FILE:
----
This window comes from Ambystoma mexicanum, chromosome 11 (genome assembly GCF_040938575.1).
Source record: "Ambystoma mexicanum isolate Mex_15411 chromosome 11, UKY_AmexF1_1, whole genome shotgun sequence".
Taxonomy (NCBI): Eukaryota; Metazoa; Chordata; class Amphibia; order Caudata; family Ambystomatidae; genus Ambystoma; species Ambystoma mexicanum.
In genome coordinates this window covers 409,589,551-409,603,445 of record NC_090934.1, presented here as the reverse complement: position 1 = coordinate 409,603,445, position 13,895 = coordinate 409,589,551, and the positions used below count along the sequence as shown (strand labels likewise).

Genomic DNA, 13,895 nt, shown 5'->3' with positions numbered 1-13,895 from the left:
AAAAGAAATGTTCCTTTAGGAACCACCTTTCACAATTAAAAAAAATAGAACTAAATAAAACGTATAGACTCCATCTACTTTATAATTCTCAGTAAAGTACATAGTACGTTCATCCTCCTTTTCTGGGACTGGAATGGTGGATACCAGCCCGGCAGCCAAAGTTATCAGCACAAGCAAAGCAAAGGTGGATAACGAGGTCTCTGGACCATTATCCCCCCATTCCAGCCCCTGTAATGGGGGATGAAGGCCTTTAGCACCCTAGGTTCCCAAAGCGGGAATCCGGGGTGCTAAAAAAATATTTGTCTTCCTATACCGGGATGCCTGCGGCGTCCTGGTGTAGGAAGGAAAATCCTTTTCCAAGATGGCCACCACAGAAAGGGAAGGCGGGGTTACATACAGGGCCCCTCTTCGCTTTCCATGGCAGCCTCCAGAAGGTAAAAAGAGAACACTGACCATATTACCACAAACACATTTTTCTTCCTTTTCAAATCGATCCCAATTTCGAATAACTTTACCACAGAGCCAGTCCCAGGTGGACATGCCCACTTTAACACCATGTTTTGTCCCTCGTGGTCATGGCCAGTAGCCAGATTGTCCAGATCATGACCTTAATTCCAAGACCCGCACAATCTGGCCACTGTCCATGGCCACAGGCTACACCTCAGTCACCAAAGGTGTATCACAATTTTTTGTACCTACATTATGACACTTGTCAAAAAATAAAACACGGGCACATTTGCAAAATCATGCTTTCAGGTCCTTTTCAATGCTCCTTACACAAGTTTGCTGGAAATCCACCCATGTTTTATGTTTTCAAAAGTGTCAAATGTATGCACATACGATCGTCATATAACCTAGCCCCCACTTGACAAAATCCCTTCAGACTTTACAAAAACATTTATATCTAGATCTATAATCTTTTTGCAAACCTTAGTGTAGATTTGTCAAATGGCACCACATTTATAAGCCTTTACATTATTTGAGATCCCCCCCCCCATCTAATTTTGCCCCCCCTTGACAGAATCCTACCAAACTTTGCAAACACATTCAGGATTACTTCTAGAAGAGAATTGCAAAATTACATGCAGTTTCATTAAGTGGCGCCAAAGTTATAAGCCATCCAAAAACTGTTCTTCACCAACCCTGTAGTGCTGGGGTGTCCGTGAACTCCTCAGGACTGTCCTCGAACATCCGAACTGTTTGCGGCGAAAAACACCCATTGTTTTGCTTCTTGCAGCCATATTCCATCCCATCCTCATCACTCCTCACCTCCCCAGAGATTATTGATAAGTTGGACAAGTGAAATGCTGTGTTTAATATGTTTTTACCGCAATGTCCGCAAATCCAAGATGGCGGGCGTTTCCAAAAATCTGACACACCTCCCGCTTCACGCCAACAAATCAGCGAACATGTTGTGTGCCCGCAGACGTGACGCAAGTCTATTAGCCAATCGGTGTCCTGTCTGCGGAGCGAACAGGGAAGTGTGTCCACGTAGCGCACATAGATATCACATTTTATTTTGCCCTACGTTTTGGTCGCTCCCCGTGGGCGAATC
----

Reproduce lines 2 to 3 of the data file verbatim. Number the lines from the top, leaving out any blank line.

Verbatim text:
Source record: "Ambystoma mexicanum isolate Mex_15411 chromosome 11, UKY_AmexF1_1, whole genome shotgun sequence".
Taxonomy (NCBI): Eukaryota; Metazoa; Chordata; class Amphibia; order Caudata; family Ambystomatidae; genus Ambystoma; species Ambystoma mexicanum.